Photo/Illutration A woman in a face shield for singers takes a lesson at Nagoya Nikikai in Nagoya's Mizuho Ward on June 29. (Chie Kohara)

NAGOYA--When the Nagoya Nikikai opera company looked to restart a training program in June, it struggled to assure students' safety amid the COVID-19 pandemic.

"Ordinary face masks would make it impossible for singers to open their mouths wide, and plastic facial shields would echo with the sounds of voices around the face," said Kumi Amano, a director of the company. 

To overcome the challenge, Amano spoke with stagehand Yuka Isoda, who designs stage props and accessories as a member of Atelier Yue and had studied vocal music.

"I usually work close to singers so I could understand what is required of them," said Isoda, looking back on that time.

The secret weapon developed by Isoda, 36, consists of a transparent facial covering and cloth bag to prevent droplets from spreading in the air when singing, while it also enables performers to open their mouths wide.

The special face shield currently helps trainees who joined the Nagoya Nikikai in Mizuho Ward here to refine their skills, since its concerts scheduled through the end of the year have been canceled or postponed.

The invention came as opera singers have difficulties in practicing during the novel coronavirus outbreak. Isoda, who has been working closely with performers, expects her brainchild will help lead to the earlier resumption of concerts.

One day in late June, three junior singers, who became the company's members this past spring, took a lesson at a studio of Nagoya Nikikai for a planned demonstration. The mouths of the trainees were covered with the facial gear for singing, not ordinary masks.

The face shield's see-through material allows the expressions of the wearers to be clearly seen. The section below the eyes is stretched forward to ensure space for wearers to breathe easily. The scarf-like fabric hanging from the part beneath the mouth is designed to contain droplets and can be removed so it can be washed repeatedly.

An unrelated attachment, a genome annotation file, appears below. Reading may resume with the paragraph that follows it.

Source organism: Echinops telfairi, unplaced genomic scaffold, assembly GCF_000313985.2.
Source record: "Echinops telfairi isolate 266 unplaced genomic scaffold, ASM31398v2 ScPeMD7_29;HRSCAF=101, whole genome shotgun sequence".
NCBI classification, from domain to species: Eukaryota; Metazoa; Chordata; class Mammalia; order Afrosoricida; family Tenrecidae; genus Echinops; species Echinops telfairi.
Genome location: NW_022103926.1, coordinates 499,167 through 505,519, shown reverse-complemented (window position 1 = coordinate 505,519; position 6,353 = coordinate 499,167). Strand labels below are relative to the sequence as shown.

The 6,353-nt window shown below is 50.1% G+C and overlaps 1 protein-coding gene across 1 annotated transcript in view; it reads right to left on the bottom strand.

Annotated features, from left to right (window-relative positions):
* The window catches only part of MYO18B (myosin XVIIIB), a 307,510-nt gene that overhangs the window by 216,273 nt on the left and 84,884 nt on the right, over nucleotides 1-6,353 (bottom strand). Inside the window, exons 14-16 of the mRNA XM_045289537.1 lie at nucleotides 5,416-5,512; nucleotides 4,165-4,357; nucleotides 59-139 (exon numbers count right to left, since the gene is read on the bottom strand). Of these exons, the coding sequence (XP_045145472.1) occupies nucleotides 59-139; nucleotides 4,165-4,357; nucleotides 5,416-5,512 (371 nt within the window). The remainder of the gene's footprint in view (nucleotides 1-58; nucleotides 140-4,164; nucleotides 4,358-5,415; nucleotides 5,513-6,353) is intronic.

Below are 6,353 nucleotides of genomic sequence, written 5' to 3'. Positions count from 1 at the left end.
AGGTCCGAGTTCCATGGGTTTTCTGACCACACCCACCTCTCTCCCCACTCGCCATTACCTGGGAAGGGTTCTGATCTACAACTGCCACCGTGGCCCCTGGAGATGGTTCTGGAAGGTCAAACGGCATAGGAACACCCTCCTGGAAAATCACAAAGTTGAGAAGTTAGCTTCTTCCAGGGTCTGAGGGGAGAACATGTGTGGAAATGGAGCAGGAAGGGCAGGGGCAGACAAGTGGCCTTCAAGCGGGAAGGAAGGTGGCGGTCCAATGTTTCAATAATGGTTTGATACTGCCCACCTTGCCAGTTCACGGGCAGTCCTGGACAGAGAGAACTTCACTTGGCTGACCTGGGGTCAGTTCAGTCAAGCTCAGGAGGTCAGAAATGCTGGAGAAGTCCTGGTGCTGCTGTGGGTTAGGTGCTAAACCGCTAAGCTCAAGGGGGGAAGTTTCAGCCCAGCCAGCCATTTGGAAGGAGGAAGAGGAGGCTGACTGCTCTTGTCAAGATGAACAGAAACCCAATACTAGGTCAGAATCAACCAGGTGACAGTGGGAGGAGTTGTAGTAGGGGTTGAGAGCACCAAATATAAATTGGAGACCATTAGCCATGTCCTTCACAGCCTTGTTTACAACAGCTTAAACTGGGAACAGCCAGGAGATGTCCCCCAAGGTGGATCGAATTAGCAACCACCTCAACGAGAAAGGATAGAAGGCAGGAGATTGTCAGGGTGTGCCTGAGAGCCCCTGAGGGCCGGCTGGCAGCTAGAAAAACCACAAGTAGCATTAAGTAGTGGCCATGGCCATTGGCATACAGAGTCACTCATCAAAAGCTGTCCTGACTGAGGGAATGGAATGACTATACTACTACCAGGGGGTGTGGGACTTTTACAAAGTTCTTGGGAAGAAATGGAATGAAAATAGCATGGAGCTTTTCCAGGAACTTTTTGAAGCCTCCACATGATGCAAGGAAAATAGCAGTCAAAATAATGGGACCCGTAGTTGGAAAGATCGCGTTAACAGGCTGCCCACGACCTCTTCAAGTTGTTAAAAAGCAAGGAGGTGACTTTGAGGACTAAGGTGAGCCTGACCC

Asaka Ota, 29, one of the trainees, said she found the face protection very helpful.

"I was worried about the delay in the lesson program, but I now can sing while seeing the performance of all other singers and sensing the atmosphere," she said. "All this is owed to it (the covering)."

The trainees using the anti-virus protection performed for the first time at a closed demonstration on July 18.

The training program started in April, but lectures on basic opera techniques and Italian pronunciation were offered remotely in May instead of in-person classes amid the virus spread.

To help restart the in-person training, Isoda completed the covering through trial and error in which the wearer's face can be seen.

The finished product allows for easy breathing, does not grip the temple tightly and prevents droplets from falling off the mouth.

The face protection started to be used at lessons under the training program. Its popularity spread through word of mouth so much that orders currently pour in from singers and choral groups across Japan.

As the covering is hand-produced by Isoda and her acquaintances in charge of stage settings and costumes, it takes time to deliver the product to customers who place high-volume orders.

Isoda said she wants use of her shield to become much more common, given that few stage performances are planned by the end of this year, leaving stagehands like herself with nothing to do.

"Unless actors can start rehearsing, the performances will never become a reality," Isoda said. "It will make me happy if I can contribute to the restart of stage performances."

For purchasing, search for "Atelier Yue" or "singing face shield" on Facebook to send a message to its account.